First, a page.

Green Thumbs are the New Rockstars

According to the American Gardening Association, there was a 19% increase in small country farms and urban edible gardens between 2008 and 2009.  A report done by Edibles Gardening Trends Research Report found that over 41 million U.S. households planted a vegetable garden in 2009.  That’s 38% of the population.   What is fascinating about their research is the data that’s behind the sudden shift.  A survey done by the Garden Writer’s Association found that the main reason more people planted gardens was to supplement the household food supply. (i.e. to save money on food).   The same organization predicts strong increases for years to come due to an expected rise in food prices in the next decade.

Up until the 1950’s, most families in the U.S. had their own gardens.  They regularly planted crops in the spring and harvested during the fall.  They used their fresh yields in daily cooking and planned meals around the crops they grew.  What couldn’t be used in the food was canned and stored for future use.  When farming dramatically changed because of more efficient equipment that replaced manpower,  more and more of the population moved to urban areas.  Due to small land plots and an overabundance of food, there was no need (or way) for the average person to have a garden.  In addition, as less and less people were gardening, it became less common in social circles.  The mentality became one of  “why grow it when you can buy it”.  While it is easier to purchase food than to grow it, there are negatives to mass-produced food.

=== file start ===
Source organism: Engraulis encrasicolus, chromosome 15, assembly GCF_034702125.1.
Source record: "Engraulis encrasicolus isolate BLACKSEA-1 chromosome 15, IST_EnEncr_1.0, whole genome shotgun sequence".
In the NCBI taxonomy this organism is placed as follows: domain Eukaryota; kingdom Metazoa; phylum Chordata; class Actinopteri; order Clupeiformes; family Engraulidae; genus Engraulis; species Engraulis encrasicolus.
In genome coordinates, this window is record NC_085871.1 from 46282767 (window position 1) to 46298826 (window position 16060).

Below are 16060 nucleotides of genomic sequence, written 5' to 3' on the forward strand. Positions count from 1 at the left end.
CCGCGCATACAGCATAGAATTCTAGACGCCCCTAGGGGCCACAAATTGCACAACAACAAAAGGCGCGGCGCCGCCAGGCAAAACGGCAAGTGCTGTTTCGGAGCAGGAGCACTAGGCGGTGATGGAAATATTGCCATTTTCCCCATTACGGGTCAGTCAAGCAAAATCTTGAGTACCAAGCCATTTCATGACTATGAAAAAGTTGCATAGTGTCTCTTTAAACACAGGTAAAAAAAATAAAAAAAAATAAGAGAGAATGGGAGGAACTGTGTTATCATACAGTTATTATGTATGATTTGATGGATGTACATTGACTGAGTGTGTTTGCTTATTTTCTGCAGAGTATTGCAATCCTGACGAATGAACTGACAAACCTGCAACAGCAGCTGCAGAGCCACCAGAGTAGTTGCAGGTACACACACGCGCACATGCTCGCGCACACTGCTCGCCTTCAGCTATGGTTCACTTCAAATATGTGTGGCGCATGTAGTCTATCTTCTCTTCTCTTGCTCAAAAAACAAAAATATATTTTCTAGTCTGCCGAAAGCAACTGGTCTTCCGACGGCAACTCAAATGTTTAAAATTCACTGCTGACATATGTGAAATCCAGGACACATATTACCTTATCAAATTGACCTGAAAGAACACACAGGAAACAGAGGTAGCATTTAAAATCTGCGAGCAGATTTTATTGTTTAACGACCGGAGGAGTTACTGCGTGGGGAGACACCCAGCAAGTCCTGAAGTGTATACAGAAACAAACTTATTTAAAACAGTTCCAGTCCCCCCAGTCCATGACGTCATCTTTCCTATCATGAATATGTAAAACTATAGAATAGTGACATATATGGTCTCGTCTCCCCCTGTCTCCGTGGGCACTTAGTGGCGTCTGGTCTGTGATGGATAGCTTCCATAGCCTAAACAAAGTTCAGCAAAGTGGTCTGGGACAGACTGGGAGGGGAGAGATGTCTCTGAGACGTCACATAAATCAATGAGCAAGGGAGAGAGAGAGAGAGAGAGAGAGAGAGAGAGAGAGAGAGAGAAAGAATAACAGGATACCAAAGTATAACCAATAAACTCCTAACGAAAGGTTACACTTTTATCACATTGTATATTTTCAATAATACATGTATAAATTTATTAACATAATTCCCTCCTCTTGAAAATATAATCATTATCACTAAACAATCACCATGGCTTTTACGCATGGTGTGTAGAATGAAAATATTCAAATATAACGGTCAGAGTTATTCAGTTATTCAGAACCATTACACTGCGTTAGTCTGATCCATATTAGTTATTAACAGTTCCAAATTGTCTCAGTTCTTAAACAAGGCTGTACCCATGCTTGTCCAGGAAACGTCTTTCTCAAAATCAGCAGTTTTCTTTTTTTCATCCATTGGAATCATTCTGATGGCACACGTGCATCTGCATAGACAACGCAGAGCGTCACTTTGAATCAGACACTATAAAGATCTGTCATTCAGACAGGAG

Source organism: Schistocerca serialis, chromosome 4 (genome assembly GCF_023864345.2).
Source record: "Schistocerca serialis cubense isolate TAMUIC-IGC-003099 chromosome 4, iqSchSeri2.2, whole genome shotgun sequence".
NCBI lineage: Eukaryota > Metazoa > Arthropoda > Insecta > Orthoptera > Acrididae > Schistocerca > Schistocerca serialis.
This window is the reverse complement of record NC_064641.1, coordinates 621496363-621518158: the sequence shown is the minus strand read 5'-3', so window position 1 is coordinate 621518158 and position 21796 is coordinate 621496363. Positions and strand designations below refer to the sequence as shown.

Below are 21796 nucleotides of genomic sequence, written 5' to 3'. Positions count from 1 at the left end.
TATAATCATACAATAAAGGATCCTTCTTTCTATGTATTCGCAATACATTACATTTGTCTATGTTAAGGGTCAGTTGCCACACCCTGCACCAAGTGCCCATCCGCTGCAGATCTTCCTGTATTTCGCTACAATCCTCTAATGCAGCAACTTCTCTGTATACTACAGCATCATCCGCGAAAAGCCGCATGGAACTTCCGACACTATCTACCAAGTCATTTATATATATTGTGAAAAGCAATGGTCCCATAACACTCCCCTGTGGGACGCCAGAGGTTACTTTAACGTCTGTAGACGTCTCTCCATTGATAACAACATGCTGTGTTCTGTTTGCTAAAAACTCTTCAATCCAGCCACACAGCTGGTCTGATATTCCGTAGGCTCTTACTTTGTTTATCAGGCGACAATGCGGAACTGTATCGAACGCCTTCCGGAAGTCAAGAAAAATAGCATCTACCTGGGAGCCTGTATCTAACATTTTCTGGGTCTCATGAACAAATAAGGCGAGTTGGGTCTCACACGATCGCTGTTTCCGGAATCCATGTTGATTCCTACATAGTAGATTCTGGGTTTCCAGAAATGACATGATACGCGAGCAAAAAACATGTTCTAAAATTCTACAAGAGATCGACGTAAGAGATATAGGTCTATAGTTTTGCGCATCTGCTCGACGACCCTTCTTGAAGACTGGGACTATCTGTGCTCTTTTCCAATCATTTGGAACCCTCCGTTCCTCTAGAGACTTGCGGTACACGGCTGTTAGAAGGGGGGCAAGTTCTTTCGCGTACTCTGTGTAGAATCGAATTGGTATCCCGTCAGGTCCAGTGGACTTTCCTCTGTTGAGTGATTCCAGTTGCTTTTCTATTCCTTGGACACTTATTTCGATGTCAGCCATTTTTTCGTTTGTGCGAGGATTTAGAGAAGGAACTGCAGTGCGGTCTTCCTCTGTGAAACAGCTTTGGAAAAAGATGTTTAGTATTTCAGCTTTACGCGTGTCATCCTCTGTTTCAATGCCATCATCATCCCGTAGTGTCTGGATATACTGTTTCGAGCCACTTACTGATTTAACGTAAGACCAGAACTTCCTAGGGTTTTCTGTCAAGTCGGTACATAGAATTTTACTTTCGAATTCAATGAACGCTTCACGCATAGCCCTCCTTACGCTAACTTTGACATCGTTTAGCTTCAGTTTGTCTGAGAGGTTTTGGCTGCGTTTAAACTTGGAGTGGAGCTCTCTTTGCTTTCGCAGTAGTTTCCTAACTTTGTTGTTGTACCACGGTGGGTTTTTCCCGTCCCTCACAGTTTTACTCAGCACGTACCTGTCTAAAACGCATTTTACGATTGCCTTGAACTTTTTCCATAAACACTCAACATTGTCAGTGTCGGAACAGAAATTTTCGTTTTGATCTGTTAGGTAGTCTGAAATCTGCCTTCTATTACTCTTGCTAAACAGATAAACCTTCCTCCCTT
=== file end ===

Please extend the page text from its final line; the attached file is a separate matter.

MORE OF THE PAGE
As demand and consumption of food have gone up over the last 60 years, farmers have looked for ways to maximize production and profit.  From everything to growth hormone injected into cows to preservatives added to fruits and vegetables, it’s hard to find food that hasn’t been altered in some way.  Even foods at the grocery store labeled “organic” often have some chemical additive to add flavor or make the product last longer.

Aside from the financial benefits of growing your own garden, the nutritional benefits are also substantial.  Food straight from the garden is 100% natural.  Many people who grow their own food report they can taste a significant difference and it was only when they tasted home-grown food that they realized how processed grocery store food is.

Between the obvious benefits of cheaper, more naturally delicious food, growing your own garden is not only a growing trend, but may soon prove to a critical one.  Even in urban areas where land is a premium, windowsills and indoor gardens are the wave of the future.  Many people use the excuse that they don’t have space for a garden, but even small apartments and homes can be used to grow a modest garden.  In order to start saving money with your own garden, we recommend a Survival Seed Kit or Seek bank.  It’s an all-inclusive way to have everything you need to start enjoying fresh food, the way nature intended.

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